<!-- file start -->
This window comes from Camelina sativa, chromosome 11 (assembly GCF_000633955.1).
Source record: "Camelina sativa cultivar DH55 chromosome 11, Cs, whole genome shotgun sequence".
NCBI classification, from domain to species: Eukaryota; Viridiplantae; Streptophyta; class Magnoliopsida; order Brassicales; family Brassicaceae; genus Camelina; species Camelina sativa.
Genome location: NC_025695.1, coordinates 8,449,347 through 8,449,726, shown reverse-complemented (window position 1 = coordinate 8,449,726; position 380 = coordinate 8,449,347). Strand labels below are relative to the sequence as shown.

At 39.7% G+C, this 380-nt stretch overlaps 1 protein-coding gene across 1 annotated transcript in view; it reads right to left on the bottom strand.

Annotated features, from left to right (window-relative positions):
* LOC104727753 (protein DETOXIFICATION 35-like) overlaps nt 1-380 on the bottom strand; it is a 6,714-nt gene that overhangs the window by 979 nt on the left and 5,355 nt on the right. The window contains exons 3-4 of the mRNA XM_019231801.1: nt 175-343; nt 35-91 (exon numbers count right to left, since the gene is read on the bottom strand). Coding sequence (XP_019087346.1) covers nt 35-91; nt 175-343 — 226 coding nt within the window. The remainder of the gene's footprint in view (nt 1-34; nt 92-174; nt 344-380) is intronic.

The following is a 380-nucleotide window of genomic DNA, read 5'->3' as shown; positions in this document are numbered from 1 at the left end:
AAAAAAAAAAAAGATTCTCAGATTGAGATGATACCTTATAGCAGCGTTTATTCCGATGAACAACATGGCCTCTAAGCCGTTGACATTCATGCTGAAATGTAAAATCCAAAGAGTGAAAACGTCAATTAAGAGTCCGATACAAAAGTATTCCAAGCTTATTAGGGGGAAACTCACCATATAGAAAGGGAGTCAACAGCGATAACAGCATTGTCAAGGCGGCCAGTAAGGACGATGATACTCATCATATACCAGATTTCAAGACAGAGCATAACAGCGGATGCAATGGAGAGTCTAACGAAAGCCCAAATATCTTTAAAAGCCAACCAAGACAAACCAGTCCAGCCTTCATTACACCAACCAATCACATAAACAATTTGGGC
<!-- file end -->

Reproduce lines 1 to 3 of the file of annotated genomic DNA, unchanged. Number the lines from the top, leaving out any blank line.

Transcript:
This window comes from Camelina sativa, chromosome 11 (assembly GCF_000633955.1).
Source record: "Camelina sativa cultivar DH55 chromosome 11, Cs, whole genome shotgun sequence".
NCBI classification, from domain to species: Eukaryota; Viridiplantae; Streptophyta; class Magnoliopsida; order Brassicales; family Brassicaceae; genus Camelina; species Camelina sativa.